IJCH 2016 Vol.2(2): 65-69 ISSN: 2382-6177
doi: 10.18178/ijch.2016.2.2.039

A Cross-Cultural Study of Music in History

Mary Haiping Cui, Michael Opoku Agyeman, and Don Knox
Abstract—Music lives in every culture, yet most investigations into music are based on Western music and Western listeners. This has not only ignored the cultural richness in music itself, but has also limited the impact of research on large varieties of societies. In reality, music is multi-cultural, multi-lingual and multi-facet. Evident in communication, education and healthcare systems, multi-cultural challenges have also merged into many aspects of our historical and contemporary societies. Moreover, rapid changes of the society and fast evolutionary development of media and technology have enriched world wealth of music. In this paper, we demonstrate that music has a rich but cross-cultural foundation in history with significance in linguistics, health and art. Consequently, we present a multi-disciplinary or multi-cultural study of music in history, revealing its significance in linguistics, health and wellbeing.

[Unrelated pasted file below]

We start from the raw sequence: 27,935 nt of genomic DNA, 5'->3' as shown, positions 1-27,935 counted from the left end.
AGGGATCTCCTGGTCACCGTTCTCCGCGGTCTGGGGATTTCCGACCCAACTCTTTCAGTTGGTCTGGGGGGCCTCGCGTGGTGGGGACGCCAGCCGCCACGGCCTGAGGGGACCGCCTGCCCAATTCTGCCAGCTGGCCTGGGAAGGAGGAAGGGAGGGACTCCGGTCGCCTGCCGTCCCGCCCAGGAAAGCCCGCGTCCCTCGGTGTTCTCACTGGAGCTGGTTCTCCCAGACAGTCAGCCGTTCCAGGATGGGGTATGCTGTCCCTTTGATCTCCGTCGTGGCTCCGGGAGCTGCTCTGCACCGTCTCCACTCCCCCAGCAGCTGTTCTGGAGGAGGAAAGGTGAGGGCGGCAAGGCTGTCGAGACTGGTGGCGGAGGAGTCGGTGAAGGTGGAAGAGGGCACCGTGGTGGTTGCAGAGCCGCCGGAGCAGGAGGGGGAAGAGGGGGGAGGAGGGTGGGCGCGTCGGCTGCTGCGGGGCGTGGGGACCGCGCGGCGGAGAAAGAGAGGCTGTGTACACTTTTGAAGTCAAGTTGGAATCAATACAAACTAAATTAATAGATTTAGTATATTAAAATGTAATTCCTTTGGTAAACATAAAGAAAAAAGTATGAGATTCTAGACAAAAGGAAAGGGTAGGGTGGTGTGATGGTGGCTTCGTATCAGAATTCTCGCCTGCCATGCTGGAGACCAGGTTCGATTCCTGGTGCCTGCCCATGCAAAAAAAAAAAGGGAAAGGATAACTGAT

Index Terms—Cross-culture, music, history, health, art, exploration, language.

Mary Haiping Cui and Don Knox is with the School of Engineering and Built Environment of Glasgow Caledonian University, UK (e-mail: Mary.HaipingCui@gcu.ac.uk, Don.Knox@gcu.ac.uk).
Michael O. Agyeman is with the Department of Computing and Immersive Technologies of the University of Northampton, UK (e-mail: Michael.OpokuAgyeman@northampton.ac.uk).

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Cite: Mary Haiping Cui, Michael Opoku Agyeman, and Don Knox, "A Cross-Cultural Study of Music in History," International Journal of Culture and History vol. 2, no. 2, pp. 65-69, 2016.

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